As we all know the negotiation period for Article 50 is coming to an end and we are increasingly asked about how this could potentially impact our business. Unfortunately, without a clear direction of what Brexit may look like we can only speculate. I have listed some possible eventualities below, with input from our suppliers, the British government, Dairy UK and various other sources but as it stands this my best estimate.
This would see our current arrangement with the EU being ceased. This could potentially cause two issues; Issue one, an increased tariff (Farmers Guardian site 40-50% increase) on imported cheese goods from the EU (Italian Soft Cheeses, Parmesans, etc.). These increases will be passed on until a new trade agreement is set out. How quickly a trade agreement will be agreed with EU remains to be seen, and the detail of that agreement and how this could affect us is currently unknown.
This also applies to both sides, and some argue that it could be to our benefit in the long run. However, in the short term, I believe this will increase our pricing and in turn, impact you and your customers.
As we predominately deal in a fresh and chilled product, this eliminates the possibility of stockpiling and due to the independent nature of our family business, we don’t have the resources or the space to do this on a large scale.
Issues Two, Increased checks and paperwork at the border. Currently, we are free to import goods with very little border paperwork, but without a deal in place this paperwork could increase, causing a slow down at the borders and causing delays to products being delivered. The Head of Calais has assured us on several occasions they will be ready for a no deal Brexit. However, other industry experts have suggested that a small delay of 6 seconds will cause backlogs resulting in delayed deliveries. We are urging all our EU suppliers to prepare for this eventually, and most already deal with other nations that require similar paperwork. I am confident all our supplier’s paperwork will be in order. However, we cannot control the preparations of other importers from the EU. Although our suppliers will be prepared, the lorries in front of them may not be, leading to delays.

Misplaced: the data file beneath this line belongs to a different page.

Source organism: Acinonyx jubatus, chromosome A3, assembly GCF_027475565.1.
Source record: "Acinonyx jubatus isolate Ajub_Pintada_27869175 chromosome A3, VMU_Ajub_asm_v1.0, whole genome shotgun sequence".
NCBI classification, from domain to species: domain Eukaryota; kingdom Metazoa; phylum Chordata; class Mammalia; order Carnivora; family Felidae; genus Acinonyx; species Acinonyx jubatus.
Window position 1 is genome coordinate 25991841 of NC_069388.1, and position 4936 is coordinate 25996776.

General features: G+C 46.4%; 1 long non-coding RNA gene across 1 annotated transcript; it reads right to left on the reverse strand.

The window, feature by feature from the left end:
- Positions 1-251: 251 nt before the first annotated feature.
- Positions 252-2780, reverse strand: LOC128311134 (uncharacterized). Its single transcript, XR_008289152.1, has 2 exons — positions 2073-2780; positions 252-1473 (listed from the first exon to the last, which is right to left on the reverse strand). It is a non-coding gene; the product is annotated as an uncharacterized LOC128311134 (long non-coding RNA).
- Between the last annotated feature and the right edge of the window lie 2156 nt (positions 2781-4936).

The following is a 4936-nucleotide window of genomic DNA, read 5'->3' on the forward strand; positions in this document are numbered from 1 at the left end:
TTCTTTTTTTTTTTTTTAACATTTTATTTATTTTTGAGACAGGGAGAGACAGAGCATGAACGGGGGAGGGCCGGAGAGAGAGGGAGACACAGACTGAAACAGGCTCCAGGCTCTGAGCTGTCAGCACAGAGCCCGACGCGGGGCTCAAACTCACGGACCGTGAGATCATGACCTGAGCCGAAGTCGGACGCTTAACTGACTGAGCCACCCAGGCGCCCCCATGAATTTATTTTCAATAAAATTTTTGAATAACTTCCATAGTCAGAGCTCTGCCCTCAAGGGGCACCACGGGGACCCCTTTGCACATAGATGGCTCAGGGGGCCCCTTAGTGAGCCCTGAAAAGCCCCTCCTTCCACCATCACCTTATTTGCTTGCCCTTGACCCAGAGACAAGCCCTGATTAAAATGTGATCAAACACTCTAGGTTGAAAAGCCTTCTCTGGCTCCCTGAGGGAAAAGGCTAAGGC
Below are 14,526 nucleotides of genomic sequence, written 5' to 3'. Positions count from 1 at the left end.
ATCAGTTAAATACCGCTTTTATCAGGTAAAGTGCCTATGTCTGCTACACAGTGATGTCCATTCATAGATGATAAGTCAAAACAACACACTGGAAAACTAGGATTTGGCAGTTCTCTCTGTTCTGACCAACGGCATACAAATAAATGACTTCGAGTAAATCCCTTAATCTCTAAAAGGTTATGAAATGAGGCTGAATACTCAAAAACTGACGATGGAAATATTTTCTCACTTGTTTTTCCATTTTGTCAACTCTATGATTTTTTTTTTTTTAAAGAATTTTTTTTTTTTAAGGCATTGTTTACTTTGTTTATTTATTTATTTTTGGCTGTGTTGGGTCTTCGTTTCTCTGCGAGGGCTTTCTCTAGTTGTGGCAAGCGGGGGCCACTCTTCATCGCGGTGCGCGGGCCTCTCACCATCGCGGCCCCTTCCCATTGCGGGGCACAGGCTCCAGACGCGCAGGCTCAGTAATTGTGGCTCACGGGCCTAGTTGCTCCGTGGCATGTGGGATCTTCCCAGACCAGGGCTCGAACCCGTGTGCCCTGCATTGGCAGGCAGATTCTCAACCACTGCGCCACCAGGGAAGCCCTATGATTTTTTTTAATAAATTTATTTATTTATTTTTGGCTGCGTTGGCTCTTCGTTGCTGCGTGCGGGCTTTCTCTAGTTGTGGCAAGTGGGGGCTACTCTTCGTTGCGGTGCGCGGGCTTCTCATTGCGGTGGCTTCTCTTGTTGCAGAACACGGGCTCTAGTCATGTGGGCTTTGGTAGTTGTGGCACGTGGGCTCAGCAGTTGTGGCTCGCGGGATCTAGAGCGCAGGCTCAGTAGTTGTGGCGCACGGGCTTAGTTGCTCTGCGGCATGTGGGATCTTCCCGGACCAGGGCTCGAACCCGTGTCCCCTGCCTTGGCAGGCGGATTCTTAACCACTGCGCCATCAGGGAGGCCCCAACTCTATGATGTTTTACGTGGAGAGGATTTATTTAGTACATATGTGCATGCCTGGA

As far as we can tell, with the current deal that is on the table, we will enter a transition period until 2020 and all existing trade agreements will remain in place until 2020. The unknown, will be how the sterling reacts immediately when we know what the official trade deal looks like.
Extend Article 50
If extended, expect the same scenario as the last two years. The pound seems to be trading between 1.10-1.13 against the Euro. I don’t envision any immediate problems, until the nature of how we will leave the EU becomes evident.
Unfortunately another unknown, but we can speculate what that would look like. The ‘People’s Vote’ would likely have three options. Remain, leave with a deal, or leave with no deal. If we decide to remain, regular service will resume. Leave with a deal, either we would extend article 50 to ascertain another deal or accept Theresa May’s current deal. Then we will enter the transition period. Leave without a deal, then I refer you to the first paragraph, where we could experience price increases and border delays. Once again, all subject to opinion at this stage.
Once again, I stress this is the best-educated guess of what challenges our business could face, dependant on the outcome. We remain committed to great supplier relationships and independent British businesses and we have British alternatives for all products sourced from the EU. If pricing becomes untenable, we will be mobilising these suppliers.
Attached is the latest communication from Dairy UK regarding labelling rules, which gives you a small insight into the planning and preparation going on in the background.
If you would like more information, please give me a call, and I’ll be happy to explain my thought process in more detail.
Perry James Wakeman
(World Cheese Awards Judge, Certified MonS Affineur & Academy of Cheese Patron)